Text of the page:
A central question is whether the MT formalism can be extended to fluids confined inside a container with curved boundary—for example, within a spherical (3d) or circular (2d) container. Relative to the solvated particle case, where the fluid is outside the curved boundary, this corresponds to a wall curvature that is negative. (Note that, Hadwiger’s theorem does not apply for such concave systems, as it is limited to compact convex sets.) For example, a hard-disk fluid (2d) contained within a circle of radius R, the average curvature . In the limit that R → ∞ (zero curvature), both the solvated particle and the confined system have the same limit, namely the fluid in contact with a flat wall and we expect that the surface free energy will be continuous in the zero curvature limit. Sitta et al.16 have examined this problem using a hard-rectangle fluid both at a circular wall and in confinement within a circular container, showing continuity in the slope of γ vs through the transition between the confined and the open systems, although only a very limited range of curvatures near zero was studied.
Here, we extend our earlier work to a hard-disk fluid confined within a hard circular container of radius R. The MT equations above will be identical, except the surface free energy is defined slightly differently as . The motivation for examining this in this 2d system is that the MT expression for γ is simpler (linear in 1/R) and relatively large-size systems can be simulated with modest computational cost. This system has been studied in the past to examine the density variation of the fluid as a function of confining radius,17 but this is, to our knowledge, the first systematic study of the thermodynamics of hard disks in circular confinement (negative curvature) over a wide range of confining radii. Combined with our previous study for the hard-disk fluid at a circular wall (positive curvature), this study allows us to examine the effects of curvature on the surface thermodynamics in a unified way for both bounding wall and confinement geometries.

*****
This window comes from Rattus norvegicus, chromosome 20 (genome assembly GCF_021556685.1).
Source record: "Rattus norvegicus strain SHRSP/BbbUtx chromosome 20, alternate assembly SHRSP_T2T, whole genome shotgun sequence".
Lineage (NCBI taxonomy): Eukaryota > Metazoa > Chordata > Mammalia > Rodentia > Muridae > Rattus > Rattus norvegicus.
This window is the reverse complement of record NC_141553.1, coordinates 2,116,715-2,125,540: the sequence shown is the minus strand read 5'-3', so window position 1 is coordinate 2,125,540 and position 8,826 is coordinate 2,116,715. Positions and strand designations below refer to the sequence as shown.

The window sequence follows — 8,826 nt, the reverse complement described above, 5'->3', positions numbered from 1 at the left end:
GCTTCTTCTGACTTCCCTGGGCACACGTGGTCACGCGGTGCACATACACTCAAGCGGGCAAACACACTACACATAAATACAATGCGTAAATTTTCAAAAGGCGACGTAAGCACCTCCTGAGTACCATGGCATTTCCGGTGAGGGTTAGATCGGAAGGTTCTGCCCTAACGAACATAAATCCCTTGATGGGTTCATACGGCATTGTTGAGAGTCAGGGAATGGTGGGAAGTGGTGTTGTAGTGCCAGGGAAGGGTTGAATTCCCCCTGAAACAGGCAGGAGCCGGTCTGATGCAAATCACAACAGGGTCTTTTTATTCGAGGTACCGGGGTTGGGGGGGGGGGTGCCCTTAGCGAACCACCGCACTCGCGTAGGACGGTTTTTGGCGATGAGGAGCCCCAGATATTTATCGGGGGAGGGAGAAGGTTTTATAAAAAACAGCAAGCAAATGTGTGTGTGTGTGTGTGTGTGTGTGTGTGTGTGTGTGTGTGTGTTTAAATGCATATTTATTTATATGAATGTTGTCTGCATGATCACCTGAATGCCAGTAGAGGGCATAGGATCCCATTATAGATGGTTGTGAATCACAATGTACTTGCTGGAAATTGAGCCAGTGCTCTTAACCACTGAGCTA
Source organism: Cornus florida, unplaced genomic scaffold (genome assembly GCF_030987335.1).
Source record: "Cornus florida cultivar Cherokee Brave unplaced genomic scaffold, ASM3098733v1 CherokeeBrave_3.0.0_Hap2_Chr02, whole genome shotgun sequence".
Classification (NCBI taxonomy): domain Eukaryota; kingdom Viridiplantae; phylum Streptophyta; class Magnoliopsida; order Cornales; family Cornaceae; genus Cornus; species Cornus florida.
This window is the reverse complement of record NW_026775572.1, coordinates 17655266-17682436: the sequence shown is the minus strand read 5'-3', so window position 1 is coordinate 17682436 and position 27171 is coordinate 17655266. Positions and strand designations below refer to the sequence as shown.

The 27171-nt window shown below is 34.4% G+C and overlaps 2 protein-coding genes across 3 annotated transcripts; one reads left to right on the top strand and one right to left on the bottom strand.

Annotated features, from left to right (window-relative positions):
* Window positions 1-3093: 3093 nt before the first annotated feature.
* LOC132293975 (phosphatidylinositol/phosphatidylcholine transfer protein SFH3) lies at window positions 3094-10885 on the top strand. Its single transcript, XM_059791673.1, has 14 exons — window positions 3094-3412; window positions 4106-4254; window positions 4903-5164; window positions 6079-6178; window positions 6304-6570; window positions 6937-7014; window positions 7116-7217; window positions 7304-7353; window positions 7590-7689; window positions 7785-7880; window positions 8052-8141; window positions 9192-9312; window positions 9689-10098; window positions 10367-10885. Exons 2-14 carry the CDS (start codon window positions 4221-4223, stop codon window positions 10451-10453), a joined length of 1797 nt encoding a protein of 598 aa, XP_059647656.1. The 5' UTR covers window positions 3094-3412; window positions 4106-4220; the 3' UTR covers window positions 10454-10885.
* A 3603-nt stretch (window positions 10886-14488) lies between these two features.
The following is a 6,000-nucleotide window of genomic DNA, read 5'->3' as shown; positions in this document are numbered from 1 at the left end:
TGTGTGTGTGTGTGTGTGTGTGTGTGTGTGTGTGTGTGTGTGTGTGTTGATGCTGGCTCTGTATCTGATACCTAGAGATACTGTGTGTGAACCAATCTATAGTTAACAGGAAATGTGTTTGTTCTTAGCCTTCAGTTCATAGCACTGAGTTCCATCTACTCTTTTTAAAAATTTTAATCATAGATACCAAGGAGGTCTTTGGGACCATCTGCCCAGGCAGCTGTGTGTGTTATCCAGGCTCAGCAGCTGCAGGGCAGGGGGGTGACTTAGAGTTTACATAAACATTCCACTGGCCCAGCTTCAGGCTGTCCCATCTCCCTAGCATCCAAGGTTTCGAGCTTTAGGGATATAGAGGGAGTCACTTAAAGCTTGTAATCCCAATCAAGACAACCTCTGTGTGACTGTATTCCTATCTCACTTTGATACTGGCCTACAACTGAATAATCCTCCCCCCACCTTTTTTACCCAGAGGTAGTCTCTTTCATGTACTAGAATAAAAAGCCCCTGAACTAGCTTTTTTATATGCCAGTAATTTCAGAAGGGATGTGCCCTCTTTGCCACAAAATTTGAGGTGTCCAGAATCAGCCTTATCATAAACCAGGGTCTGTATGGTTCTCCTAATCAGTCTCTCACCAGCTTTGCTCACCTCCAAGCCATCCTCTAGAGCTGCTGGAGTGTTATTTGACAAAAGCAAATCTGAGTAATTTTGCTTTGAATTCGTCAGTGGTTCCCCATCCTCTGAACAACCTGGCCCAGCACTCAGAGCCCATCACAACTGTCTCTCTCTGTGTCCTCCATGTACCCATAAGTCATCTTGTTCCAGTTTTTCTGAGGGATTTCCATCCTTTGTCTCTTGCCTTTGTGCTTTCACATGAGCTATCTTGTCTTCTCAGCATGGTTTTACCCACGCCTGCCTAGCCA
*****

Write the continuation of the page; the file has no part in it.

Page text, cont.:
A. Gibbs–Cahn integration
In our previous work on the hard-sphere and hard-disk fluids at curved convex walls, we calculated the surface free energy using the Gibbs–Cahn integration method, in which we use the adsorption relation
where ρb is the single particle density of the bulk fluid and vex is the excess volume, defined as the difference (per unit area) between the volume (V) of a region completely encompassing the interface and the volume of the bulk fluid containing the same number of particles (N) as the interfacial region. The value of γ at a particular pressure (or density) is then found by determining vex as a function of pressure (or density) and integrating Eq. (8). For the hard-sphere system, this is simplified because one can assume that γ(P = 0) = 0.
Because of the confinement, the pressure of a hard-disk fluid encapsulated within a hard circle of radius R will differ from that of a bulk fluid with the same chemical potential as a consequence of the Young–Laplace equation and the small system size, where the curvature dependence of the surface free energy can be significant.18 Because of this, the Gibbs–Cahn method must be modified. Consider a fluid inside a container in equilibrium with a bulk fluid at chemical potential μ, we can define the surface free energy of the interface by